"As I've remarked before in the course of these programmes, few things in the year have given me greater pleasure than the success of the Farm, who've made three absolutely classic singles. Even if they never made another one, they could rest on those laurels, I think. They're records that people will still be listening to with pleasure many years from now."

In 1991 the band had a number one album in the UK with 'Spartacus'. Peel played several tracks from it, sometimes airing more than one during a single show. He saw the group play in Cambridge that March on the tour to promote the album [2]. The group were a late addition to the bill at the 1992 Reading Festival. John spoke of his sadness on his programme of 04 September 1992 at their reception:

"I like the Farm and I've known Peter Hooton for years - oh sorry, that's me banging the microphone, waving my arms around in my excitement - known him for years and I like him a lot and I like the other members of the band as well, so I was saddened when people started chucking mud at them, which I suppose they probably did because they'd been, like, a 'chart group' as people perceive it. They saw it as being a kind of 2-2 away draw which is what Liverpool had had the same afternoon against Leeds of course. Nearly beat them, nearly got beaten in a curious way, the last three minutes, absolute chaos. I think the Farm pulled it back from being a goal or two down and it was a 2-2 away draw was how they assessed it at the end and a lot of mud on the stage which I didn't like to see I must admit. I felt sorry for them."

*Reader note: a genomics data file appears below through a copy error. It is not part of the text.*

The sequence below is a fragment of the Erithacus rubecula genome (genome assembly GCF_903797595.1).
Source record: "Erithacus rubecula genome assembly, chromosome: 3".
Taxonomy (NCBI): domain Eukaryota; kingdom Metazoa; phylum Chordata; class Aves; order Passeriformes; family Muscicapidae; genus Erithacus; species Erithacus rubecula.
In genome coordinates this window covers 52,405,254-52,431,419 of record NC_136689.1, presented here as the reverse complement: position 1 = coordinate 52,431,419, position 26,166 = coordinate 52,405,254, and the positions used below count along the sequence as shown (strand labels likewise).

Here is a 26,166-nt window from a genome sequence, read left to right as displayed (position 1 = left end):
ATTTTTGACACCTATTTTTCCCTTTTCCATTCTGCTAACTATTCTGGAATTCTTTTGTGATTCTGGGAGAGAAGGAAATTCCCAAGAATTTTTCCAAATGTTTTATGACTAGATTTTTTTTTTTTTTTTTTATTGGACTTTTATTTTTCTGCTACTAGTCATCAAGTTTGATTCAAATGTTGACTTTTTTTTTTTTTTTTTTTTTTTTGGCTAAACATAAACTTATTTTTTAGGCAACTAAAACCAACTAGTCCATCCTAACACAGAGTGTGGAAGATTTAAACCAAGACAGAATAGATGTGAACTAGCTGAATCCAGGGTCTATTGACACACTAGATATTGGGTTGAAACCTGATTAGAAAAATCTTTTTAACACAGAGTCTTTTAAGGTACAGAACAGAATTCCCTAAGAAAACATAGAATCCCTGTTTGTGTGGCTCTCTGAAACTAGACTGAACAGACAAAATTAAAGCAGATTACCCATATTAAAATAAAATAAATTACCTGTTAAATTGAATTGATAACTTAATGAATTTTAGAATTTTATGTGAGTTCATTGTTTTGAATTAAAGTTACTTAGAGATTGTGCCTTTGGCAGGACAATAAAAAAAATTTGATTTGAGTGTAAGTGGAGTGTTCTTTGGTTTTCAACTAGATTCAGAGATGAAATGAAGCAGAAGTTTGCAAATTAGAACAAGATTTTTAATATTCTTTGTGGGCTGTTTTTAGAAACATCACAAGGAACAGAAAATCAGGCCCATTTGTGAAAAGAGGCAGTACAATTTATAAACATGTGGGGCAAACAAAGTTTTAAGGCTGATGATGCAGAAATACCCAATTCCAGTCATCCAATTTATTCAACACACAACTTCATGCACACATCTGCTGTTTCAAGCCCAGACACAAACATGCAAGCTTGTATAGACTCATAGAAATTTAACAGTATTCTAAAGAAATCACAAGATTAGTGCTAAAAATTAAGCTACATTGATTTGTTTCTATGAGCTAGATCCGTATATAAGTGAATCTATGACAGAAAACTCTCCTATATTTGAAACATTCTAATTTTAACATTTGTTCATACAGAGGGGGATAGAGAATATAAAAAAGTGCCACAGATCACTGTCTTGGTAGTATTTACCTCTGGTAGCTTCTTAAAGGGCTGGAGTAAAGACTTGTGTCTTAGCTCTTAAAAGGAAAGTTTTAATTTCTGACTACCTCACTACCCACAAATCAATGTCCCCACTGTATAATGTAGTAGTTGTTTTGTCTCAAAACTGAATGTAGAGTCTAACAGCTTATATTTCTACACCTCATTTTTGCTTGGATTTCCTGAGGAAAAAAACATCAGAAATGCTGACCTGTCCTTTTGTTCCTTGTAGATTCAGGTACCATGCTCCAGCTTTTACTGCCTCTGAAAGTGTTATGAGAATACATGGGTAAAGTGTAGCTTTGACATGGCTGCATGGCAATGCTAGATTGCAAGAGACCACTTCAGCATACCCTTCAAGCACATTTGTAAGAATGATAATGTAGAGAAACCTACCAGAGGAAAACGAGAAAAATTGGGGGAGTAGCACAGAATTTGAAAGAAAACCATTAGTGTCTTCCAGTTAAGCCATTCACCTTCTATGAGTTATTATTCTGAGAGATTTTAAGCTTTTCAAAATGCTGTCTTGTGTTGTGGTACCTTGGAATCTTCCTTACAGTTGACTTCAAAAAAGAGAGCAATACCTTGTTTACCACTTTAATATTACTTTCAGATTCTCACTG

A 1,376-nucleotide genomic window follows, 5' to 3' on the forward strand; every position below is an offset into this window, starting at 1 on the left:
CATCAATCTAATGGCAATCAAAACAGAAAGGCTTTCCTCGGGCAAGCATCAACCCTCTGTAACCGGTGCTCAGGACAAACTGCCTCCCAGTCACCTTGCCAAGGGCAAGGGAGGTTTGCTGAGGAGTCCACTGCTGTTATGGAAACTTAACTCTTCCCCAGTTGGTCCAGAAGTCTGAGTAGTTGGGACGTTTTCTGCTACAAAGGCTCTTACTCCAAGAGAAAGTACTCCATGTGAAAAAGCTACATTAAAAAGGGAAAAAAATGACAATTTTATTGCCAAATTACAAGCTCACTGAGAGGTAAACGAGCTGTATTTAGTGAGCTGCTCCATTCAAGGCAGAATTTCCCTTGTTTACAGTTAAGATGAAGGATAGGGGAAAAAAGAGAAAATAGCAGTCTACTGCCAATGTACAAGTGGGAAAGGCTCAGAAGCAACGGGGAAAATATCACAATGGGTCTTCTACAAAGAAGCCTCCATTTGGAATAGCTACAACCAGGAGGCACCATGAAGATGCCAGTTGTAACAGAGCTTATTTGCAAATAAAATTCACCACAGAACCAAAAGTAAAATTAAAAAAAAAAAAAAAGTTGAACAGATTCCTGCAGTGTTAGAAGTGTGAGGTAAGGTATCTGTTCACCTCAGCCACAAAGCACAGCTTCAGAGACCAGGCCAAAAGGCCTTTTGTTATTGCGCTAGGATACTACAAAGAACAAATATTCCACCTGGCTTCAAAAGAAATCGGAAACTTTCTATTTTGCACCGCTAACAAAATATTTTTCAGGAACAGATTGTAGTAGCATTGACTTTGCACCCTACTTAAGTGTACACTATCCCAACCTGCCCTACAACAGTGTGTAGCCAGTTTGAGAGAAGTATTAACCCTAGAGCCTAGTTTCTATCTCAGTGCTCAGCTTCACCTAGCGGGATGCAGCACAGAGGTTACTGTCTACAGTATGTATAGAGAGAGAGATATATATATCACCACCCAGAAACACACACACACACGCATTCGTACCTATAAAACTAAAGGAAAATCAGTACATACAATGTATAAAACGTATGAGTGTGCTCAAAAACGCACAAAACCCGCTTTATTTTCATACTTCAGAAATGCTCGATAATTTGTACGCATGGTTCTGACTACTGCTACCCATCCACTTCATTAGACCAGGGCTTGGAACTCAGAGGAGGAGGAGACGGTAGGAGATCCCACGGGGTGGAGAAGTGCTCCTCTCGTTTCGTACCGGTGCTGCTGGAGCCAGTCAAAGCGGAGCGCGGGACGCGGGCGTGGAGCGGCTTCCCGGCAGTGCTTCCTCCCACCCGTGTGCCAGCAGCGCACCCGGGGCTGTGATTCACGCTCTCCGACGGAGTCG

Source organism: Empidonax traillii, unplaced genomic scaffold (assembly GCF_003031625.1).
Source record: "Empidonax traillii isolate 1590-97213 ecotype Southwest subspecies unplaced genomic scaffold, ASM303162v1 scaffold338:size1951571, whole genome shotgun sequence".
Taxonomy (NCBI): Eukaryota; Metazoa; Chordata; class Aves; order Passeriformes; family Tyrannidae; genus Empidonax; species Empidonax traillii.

On 25 November 2003, Peel expressed dismay at how he perceived the media had treated the band:

"I have to say, it's one of those things that... my disillusionment with the record industry and the music biz centred around the Farm really, because I first met 'em before they were a band really and they were just lads that went to the match and went for a pint afterwards and occasionally I would do this with them when I was in Liverpool and thought the world of them. The Farm were much lauded by the music press when they first started, because they were just seen as I say as ordinary lads who went to the match and then went for a pint. And then after they started making records and the records were successful they then started slagging them off for being ordinary lads who went to the match and went for a pint afterwards. And I just hated that. I really did. I thought, that's so hypocritical."